A perplexing situation: Thoughts on the Tokarski-Desjardins trade

What can we make of this startling development?

Early Thursday, Tampa Bay Lightning and Syracuse Crunch fans woke to the news that goaltender Dustin Tokarski had been dealt to the Montreal Canadiens for goaltender Cedrick Desjardins in a one-for-one swap. I think the consensus reaction on Twitter was something like...

To be honest, that still kind of sums up the whole thing for me. I've had twenty-four hours to think on it, and I still don't get it.

There's no question that the goaltending in Syracuse has been less than acceptable. Tokarski had pretty obviously won the starting job for the Crunch, but that's in large part because his competition, Riku Helenius, has been completely unreliable. With a .900 and a 2.46 over 33 games this year, Tokarski hasn't actually lived up to that potential everyone kept on talking about.

I've been expressing concerns over this situation for some time, perhaps more bluntly in private than in public, but this year I've been fairly disappointed in Tokarski. While there's no question that he came up big for the Norfolk Admirals in the playoffs in 2011-12, his regular season record last year with the Ads was not stellar. It wasn't horrible, but it wasn't anything to cause NHL scouts to salivate. In 45 games last year, he had a .913/2.23. And you have to realize that that's essentially average.

He was expected to do better this season. He hasn't. The areas where he was expected to improve (patience, playing bigger in net, and above all, consistency) simply weren't getting better. He still drops to his butterfly too early and stays there too frequently. And that tendency is going to become problematic the longer it goes on.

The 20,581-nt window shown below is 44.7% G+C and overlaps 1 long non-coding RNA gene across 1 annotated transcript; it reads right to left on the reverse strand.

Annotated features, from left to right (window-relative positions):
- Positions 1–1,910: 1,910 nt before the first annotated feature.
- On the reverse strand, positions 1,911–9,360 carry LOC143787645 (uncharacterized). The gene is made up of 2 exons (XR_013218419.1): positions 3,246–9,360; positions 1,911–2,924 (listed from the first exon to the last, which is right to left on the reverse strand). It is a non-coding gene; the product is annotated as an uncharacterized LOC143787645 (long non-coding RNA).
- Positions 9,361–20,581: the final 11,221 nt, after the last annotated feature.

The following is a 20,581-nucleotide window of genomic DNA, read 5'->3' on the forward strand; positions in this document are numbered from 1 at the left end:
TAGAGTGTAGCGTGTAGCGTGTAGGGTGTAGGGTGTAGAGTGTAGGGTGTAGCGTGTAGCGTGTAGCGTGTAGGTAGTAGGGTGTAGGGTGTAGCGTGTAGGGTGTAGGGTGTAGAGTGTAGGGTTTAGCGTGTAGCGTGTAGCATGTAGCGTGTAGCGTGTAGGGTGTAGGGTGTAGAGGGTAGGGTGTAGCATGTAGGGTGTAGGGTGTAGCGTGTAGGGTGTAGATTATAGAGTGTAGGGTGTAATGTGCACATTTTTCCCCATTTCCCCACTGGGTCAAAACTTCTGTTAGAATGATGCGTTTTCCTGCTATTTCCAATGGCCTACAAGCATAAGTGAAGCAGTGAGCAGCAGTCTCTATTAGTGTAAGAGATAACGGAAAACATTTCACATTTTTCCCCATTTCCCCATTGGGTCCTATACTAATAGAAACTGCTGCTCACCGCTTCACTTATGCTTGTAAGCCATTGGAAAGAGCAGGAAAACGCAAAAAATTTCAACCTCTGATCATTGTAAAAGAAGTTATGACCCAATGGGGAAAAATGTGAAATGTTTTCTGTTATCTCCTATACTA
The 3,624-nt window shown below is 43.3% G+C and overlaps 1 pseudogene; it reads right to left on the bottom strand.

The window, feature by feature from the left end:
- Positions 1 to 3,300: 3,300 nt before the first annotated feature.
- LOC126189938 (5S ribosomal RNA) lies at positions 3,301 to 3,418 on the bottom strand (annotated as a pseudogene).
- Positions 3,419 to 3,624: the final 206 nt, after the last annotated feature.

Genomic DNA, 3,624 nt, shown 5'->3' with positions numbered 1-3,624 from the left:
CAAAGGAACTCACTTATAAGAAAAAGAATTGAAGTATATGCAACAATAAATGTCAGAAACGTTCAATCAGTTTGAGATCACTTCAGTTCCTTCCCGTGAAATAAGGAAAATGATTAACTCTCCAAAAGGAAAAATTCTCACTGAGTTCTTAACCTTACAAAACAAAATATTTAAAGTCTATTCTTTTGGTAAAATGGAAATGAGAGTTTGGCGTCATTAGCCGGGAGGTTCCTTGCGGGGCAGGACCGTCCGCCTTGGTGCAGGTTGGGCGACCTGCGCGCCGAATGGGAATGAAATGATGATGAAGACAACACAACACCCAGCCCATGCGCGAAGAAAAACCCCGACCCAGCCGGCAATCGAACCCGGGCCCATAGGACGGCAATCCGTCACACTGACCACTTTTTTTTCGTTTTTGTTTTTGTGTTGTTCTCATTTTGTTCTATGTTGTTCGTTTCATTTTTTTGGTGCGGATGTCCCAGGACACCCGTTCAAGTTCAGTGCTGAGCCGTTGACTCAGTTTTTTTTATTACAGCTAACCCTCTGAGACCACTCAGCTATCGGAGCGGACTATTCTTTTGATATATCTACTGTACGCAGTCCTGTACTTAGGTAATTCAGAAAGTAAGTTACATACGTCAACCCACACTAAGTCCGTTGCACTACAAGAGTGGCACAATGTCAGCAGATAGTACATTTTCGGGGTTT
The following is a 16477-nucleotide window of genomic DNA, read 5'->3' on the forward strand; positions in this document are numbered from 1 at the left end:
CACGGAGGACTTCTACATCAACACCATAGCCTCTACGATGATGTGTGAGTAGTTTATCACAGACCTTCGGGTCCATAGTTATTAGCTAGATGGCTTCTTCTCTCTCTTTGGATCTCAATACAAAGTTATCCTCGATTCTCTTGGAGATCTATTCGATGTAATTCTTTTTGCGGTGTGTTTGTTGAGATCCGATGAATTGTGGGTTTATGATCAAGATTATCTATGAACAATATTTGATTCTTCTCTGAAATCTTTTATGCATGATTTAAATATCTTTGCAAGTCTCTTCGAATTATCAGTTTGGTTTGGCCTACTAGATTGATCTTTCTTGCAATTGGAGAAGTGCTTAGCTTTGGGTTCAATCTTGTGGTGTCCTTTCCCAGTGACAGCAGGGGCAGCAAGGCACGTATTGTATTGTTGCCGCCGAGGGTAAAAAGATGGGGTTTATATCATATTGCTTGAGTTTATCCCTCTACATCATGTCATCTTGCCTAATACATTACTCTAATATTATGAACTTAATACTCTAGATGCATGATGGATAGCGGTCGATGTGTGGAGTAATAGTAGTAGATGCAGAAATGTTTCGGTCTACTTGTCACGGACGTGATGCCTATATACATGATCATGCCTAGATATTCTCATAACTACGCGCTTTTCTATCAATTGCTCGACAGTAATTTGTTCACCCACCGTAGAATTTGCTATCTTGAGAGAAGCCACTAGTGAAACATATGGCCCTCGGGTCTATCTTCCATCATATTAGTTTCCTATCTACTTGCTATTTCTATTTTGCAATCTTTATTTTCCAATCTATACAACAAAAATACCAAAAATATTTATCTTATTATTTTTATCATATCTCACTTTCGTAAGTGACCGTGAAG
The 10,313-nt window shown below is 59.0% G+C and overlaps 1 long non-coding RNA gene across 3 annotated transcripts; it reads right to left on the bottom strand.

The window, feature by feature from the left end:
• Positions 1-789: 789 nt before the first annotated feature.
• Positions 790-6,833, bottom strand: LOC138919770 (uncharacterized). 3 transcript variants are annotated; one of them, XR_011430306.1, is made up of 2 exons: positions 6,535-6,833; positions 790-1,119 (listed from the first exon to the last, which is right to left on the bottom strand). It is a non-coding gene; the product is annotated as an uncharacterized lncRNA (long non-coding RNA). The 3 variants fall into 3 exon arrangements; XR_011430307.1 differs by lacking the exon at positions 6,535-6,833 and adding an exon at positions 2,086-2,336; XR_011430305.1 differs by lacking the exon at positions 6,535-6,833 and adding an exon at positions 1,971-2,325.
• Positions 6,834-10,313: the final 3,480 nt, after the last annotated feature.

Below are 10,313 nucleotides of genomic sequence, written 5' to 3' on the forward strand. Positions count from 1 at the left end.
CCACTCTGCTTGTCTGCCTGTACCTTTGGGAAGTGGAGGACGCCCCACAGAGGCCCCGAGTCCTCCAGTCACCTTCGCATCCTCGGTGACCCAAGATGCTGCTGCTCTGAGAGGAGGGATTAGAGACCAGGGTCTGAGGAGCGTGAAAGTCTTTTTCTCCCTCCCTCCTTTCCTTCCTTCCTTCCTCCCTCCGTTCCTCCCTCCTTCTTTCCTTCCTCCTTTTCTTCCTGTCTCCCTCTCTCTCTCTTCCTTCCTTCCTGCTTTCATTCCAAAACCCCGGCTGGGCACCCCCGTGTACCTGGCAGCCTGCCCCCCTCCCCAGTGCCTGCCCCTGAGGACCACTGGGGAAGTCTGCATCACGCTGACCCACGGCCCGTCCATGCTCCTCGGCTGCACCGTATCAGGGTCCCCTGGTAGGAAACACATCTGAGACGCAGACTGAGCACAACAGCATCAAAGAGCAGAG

In other words, I certainly understand why the Lightning were concerned about his NHL-readiness. What I don't understand is why, outside of familiarity, they chose Cedrick Desjardins as the answer.

Desjardins was with the Norfolk Admirals in 2010-2011. He put up a .905/2.59 in 24 games before a shoulder injury forced him out of the lineup in March. And to be clear, although that injury was bothering him since January 2011, his numbers actually went up between then and March. For whatever reason, Desjardins put off having a recommended surgery until May, which virtually guaranteed that he'd be unavailable at the start of the 2011-12 season:

Preferring to have a backup who could actually play, the Lightning didn't re-sign him and he signed with the Colorado Avalanche instead. He started playing for the Avalanche's AHL affiliate, the Lake Erie Monsters, at the end of October. And he did quite well, despite being hurt again and missing most of January. For 2011-12, Desjardins led the AHL in save percentage (.932) and was third in GAA (2.11). He played 32 games. But when the time came, the Avalanche didn't renew his contract.

So it was back to the Montreal Canadiens, his original franchise, where he would be assigned to play for the Hamilton Bulldogs. But instead of repeating his great year, Desjardins has struggled almost as much as Tokarski. He currently has a .905/2.94 in 22 games.